Attuned Learning

Rabbinic Texts on Habits of the Heart in Learning Interactions

Reddit icon
e-mail icon
Twitter icon
Facebook icon
Google icon
LinkedIn icon
Elie Holzer
Jewish Identity in Post-Modern Society
  • Brighton, MA: 
    Academic Studies Press
    , March
     300 pages.
     For other formats: Link to Publisher's Website.


Practice-oriented educational philosopher Elie Holzer invites readers to grow as teachers, students, or co-learners through “attuned learning,” a new paradigm of mindfulness. Groundbreaking interpretations of classical rabbinic texts sharpen attention to our own mental, emotional, and physical workings as well as awareness of others within the complexities of learning interactions. Holzer integrates pedagogical pathways with ethical elements of transformative teaching and learning, the repair of educational disruptions, the role of the human visage, and the dynamics of argumentative and collaborative learning. Literary analyses reveal that deliberate self-cultivation not only leads to ethical and spiritual growth, but also offers a corrective for the pitfalls of the contemporary calculative modalities in educational thinking. The author speaks to the existential, humanizing art of learning and of teaching. This book can serve as a companion volume for A Philosophy of Havruta: Understanding and Teaching the Art of Text Study in Pairs, adding a new dimension of its model of joint learning.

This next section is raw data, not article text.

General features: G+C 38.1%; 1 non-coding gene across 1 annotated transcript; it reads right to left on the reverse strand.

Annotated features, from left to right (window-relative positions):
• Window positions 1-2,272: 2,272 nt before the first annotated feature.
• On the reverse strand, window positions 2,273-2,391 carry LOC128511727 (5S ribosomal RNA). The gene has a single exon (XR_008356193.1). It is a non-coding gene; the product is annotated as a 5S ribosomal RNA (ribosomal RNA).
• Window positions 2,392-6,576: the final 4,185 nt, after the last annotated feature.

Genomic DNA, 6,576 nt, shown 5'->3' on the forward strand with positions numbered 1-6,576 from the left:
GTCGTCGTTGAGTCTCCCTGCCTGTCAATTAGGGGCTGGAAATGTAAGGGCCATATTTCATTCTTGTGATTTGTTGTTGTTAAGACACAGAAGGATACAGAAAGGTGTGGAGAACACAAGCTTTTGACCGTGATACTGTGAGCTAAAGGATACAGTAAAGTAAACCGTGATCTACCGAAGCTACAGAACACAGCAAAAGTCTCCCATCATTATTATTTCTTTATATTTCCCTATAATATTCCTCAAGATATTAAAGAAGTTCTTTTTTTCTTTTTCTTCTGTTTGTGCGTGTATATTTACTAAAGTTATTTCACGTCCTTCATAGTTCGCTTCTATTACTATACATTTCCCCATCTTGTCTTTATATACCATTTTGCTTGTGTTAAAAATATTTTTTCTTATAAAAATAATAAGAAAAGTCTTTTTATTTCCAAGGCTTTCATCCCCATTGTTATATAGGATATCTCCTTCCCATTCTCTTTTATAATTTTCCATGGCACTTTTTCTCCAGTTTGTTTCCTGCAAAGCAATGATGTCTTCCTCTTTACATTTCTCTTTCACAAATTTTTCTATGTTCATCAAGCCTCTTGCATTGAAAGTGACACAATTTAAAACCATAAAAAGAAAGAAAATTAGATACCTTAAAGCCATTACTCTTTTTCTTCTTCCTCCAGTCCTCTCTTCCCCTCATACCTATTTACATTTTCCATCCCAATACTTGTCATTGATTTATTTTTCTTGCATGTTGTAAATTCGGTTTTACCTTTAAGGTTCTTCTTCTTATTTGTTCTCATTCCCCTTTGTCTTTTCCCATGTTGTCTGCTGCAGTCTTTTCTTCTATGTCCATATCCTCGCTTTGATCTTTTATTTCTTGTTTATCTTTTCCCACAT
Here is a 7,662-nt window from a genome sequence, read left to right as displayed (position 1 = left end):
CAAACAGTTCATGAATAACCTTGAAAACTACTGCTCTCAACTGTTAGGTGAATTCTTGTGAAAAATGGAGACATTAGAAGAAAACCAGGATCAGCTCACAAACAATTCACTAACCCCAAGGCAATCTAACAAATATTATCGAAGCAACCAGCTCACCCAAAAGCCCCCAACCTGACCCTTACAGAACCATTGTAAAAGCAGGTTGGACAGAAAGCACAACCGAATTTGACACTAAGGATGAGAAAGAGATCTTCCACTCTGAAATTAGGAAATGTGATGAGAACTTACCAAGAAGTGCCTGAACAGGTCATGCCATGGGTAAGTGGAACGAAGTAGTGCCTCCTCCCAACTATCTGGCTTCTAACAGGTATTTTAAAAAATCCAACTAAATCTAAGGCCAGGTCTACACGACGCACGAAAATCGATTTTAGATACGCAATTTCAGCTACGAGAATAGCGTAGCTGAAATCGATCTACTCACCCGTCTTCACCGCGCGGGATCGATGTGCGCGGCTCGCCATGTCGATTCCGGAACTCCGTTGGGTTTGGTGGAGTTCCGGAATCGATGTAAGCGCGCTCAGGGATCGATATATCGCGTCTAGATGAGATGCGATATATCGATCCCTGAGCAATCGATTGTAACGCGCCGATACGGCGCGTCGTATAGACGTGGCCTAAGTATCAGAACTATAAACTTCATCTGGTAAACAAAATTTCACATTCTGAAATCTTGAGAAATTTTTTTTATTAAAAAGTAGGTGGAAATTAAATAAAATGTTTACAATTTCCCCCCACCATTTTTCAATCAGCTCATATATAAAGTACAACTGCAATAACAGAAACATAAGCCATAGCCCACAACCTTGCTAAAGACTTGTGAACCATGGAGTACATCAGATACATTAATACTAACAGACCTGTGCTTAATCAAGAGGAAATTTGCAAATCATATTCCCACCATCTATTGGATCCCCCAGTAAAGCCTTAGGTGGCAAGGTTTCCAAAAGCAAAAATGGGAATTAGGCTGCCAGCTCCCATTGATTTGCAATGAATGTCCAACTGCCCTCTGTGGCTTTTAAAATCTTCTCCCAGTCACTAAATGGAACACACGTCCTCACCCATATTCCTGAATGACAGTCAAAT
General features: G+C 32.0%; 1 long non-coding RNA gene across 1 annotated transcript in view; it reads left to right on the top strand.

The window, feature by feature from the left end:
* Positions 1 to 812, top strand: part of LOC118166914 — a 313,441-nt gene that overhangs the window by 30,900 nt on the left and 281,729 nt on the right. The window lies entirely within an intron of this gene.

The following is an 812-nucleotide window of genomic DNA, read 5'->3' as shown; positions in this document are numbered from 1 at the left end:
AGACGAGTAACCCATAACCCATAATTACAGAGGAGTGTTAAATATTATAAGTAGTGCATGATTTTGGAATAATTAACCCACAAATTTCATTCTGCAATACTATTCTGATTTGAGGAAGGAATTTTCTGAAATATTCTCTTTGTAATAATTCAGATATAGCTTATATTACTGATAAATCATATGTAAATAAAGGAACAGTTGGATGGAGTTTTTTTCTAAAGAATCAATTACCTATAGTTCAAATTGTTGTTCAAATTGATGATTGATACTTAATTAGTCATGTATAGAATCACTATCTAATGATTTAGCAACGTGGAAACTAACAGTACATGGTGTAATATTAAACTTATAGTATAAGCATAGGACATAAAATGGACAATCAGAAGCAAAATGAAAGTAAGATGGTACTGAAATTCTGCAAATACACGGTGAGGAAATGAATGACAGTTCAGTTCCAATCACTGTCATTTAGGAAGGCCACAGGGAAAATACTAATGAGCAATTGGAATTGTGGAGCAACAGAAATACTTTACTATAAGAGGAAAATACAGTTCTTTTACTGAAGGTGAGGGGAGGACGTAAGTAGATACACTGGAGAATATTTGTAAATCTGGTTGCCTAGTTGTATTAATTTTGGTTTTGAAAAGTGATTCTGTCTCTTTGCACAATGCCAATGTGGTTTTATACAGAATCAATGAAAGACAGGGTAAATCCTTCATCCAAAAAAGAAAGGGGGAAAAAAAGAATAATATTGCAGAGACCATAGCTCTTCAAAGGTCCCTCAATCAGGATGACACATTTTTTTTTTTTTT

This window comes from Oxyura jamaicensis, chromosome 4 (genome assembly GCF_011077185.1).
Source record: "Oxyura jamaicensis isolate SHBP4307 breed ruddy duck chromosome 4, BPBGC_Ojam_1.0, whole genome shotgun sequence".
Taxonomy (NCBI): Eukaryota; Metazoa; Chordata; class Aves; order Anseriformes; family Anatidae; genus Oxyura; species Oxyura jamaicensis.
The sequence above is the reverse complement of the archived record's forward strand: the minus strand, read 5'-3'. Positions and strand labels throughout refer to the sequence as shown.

About the Author(s)/Editor(s)/Translator(s): 

Elie Holzer is a practice-oriented philosopher of Jewish education who serves as Associate Professor at the School of Education, directs the Stern Institute for the Study and Advancement of Religious Education and holds the R. Dr. David Ochs Chair for Teaching Jewish Religious Studies, at Bar Ilan University. His research integrates text-based Jewish studies, philosophical hermeneutics, pedagogy, and ethical-spiritual traditions. His book A Philosophy of Havruta: Understanding and Teaching the Art of Text Study in Pairs (with Orit Kent, Academic Studies Press) won the 2014 National Jewish Book Award.



Reading Religion welcomes comments from AAR members, and you may leave a comment below by logging in with your AAR Member ID and password. Please read our policy on commenting.